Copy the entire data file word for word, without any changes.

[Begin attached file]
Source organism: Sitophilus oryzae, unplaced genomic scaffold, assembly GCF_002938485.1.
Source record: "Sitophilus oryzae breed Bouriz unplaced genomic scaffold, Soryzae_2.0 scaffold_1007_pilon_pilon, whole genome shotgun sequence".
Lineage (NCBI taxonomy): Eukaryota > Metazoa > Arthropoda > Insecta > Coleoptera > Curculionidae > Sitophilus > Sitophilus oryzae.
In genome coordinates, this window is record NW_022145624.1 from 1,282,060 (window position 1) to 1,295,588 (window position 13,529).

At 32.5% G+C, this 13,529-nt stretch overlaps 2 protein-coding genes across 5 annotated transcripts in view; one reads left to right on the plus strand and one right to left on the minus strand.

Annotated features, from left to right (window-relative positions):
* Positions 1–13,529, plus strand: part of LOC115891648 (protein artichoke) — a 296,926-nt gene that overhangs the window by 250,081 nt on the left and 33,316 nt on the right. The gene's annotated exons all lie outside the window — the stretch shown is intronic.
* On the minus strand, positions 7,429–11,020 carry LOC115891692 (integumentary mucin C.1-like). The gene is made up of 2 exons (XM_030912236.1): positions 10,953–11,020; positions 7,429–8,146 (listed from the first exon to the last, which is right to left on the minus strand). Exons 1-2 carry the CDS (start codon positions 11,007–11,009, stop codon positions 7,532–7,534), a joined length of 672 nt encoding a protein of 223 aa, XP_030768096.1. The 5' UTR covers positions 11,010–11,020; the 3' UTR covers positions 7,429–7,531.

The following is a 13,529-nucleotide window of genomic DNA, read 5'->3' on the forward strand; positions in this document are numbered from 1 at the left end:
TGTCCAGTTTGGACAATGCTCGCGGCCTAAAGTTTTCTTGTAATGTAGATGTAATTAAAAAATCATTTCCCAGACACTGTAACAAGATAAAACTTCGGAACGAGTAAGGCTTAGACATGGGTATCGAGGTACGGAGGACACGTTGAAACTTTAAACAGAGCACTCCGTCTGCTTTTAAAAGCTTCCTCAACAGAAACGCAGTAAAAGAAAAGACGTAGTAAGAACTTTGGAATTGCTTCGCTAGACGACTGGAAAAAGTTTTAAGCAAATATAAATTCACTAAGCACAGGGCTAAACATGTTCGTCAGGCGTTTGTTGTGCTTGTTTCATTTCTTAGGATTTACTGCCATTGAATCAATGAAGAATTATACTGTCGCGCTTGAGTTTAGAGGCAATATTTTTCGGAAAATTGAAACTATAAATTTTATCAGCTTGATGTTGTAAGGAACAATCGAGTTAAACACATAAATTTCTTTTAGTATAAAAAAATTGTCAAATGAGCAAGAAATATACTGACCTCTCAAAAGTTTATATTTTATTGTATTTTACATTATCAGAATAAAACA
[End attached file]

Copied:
Source organism: Sitophilus oryzae, unplaced genomic scaffold, assembly GCF_002938485.1.
Source record: "Sitophilus oryzae breed Bouriz unplaced genomic scaffold, Soryzae_2.0 scaffold_1007_pilon_pilon, whole genome shotgun sequence".
Lineage (NCBI taxonomy): Eukaryota > Metazoa > Arthropoda > Insecta > Coleoptera > Curculionidae > Sitophilus > Sitophilus oryzae.
In genome coordinates, this window is record NW_022145624.1 from 1,282,060 (window position 1) to 1,295,588 (window position 13,529).

At 32.5% G+C, this 13,529-nt stretch overlaps 2 protein-coding genes across 5 annotated transcripts in view; one reads left to right on the plus strand and one right to left on the minus strand.

Annotated features, from left to right (window-relative positions):
* Positions 1–13,529, plus strand: part of LOC115891648 (protein artichoke) — a 296,926-nt gene that overhangs the window by 250,081 nt on the left and 33,316 nt on the right. The gene's annotated exons all lie outside the window — the stretch shown is intronic.
* On the minus strand, positions 7,429–11,020 carry LOC115891692 (integumentary mucin C.1-like). The gene is made up of 2 exons (XM_030912236.1): positions 10,953–11,020; positions 7,429–8,146 (listed from the first exon to the last, which is right to left on the minus strand). Exons 1-2 carry the CDS (start codon positions 11,007–11,009, stop codon positions 7,532–7,534), a joined length of 672 nt encoding a protein of 223 aa, XP_030768096.1. The 5' UTR covers positions 11,010–11,020; the 3' UTR covers positions 7,429–7,531.

The following is a 13,529-nucleotide window of genomic DNA, read 5'->3' on the forward strand; positions in this document are numbered from 1 at the left end:
TGTCCAGTTTGGACAATGCTCGCGGCCTAAAGTTTTCTTGTAATGTAGATGTAATTAAAAAATCATTTCCCAGACACTGTAACAAGATAAAACTTCGGAACGAGTAAGGCTTAGACATGGGTATCGAGGTACGGAGGACACGTTGAAACTTTAAACAGAGCACTCCGTCTGCTTTTAAAAGCTTCCTCAACAGAAACGCAGTAAAAGAAAAGACGTAGTAAGAACTTTGGAATTGCTTCGCTAGACGACTGGAAAAAGTTTTAAGCAAATATAAATTCACTAAGCACAGGGCTAAACATGTTCGTCAGGCGTTTGTTGTGCTTGTTTCATTTCTTAGGATTTACTGCCATTGAATCAATGAAGAATTATACTGTCGCGCTTGAGTTTAGAGGCAATATTTTTCGGAAAATTGAAACTATAAATTTTATCAGCTTGATGTTGTAAGGAACAATCGAGTTAAACACATAAATTTCTTTTAGTATAAAAAAATTGTCAAATGAGCAAGAAATATACTGACCTCTCAAAAGTTTATATTTTATTGTATTTTACATTATCAGAATAAAACA